NORFOLK, Va. (WAVY) — Dozens of puppies from South Carolina will soon call the Norfolk SPCA home … at least for now.
The Norfolk SPCA answered a cry for help from the Marion County animal shelter in South Carolina after they were inundated with 42 puppies and three adult dogs.
Officials say the South Carolina shelter did not have the resources to provide food and medical resources for all the dogs.
“I thought, well, I’m not sure we can do this. Then thought, I think we can. We’ll make it work,” said SPCA Executive Director Kimberly Sherlaw. “We have an amazing team of volunteers, foster volunteers, our CARE team here. We all aid. We’re going to roll up our sleeves and make this happen.”
Sherlaw says their volunteers met the volunteers from South Carolina halfway on Saturday.
Now, the SPCA is looking for supplies and foster homes for the six to nine-week-old pups.
Twenty foster homes have been identified and are expected to welcome two or three dogs into their homes temporarily.
Since Saturday, the shelter has received tons of donations both in-person drop-off and delivery.
“Normally, we have one Amazon truck driver. We had four folks in a truck with about four inches left in the ceilings of the truck,” she said.
The SPCA is looking for donations of the following supplies:
- Large reusable tote/shopping bags (like the type sold at Marshall, T.J. Maxx)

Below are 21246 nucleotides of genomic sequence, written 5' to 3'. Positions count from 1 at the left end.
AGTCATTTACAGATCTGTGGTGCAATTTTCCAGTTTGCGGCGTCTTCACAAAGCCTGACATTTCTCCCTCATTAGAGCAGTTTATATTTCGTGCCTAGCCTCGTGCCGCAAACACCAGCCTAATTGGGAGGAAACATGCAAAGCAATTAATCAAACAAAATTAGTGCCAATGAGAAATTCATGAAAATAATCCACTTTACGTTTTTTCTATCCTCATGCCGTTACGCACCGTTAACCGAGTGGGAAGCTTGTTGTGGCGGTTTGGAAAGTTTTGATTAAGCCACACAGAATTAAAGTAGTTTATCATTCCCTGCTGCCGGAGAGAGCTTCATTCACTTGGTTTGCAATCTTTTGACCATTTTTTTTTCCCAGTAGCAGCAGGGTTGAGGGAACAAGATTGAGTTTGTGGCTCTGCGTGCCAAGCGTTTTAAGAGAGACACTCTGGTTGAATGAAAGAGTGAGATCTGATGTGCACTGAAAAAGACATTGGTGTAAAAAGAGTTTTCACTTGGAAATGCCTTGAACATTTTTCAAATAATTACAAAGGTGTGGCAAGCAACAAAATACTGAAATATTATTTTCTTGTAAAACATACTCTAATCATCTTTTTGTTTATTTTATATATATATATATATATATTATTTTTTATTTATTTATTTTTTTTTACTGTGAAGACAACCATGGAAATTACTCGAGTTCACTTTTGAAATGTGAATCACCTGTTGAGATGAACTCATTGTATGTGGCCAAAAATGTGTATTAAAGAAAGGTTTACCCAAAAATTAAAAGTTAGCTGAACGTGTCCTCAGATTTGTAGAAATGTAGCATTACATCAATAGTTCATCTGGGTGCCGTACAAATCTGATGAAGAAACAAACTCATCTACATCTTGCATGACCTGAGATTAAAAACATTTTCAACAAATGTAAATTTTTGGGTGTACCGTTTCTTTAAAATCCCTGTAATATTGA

- Any brand canned puppy food
- Plastic Ziploc bags – sandwich, 1 quart, 1 gallon
- Bath towels and Small soft blankets
- Puppy toys
- Puppy pee pads
- Pet wipes
- Esbilac Puppy formula
- Newspaper for shredding
- Wire playpens- 36 and 48 inches in height
- Large and X-Large wire dog crate (for their foster homes)
Sherlaw says puppy pee pads and canned puppy food are the donations they need the most.
Most of the puppies will be available for adoption in late May.
Monetary donations will go toward medical costs.
The public can also sponsor a dog for $200 which will help the SPCA pay for the costs of vaccines, dewormer, microchip and spay/neuter surgery.
“We are incredibly grateful to the community. The outpour has been tremendous. We’ve met people from all over the community who have come together to support this emergency crisis project. It was a lot. We feel really thankful. We know the puppies will get what they need. They’ll get medicals, spayed and neutered, and placed in homes,” Sherlaw said.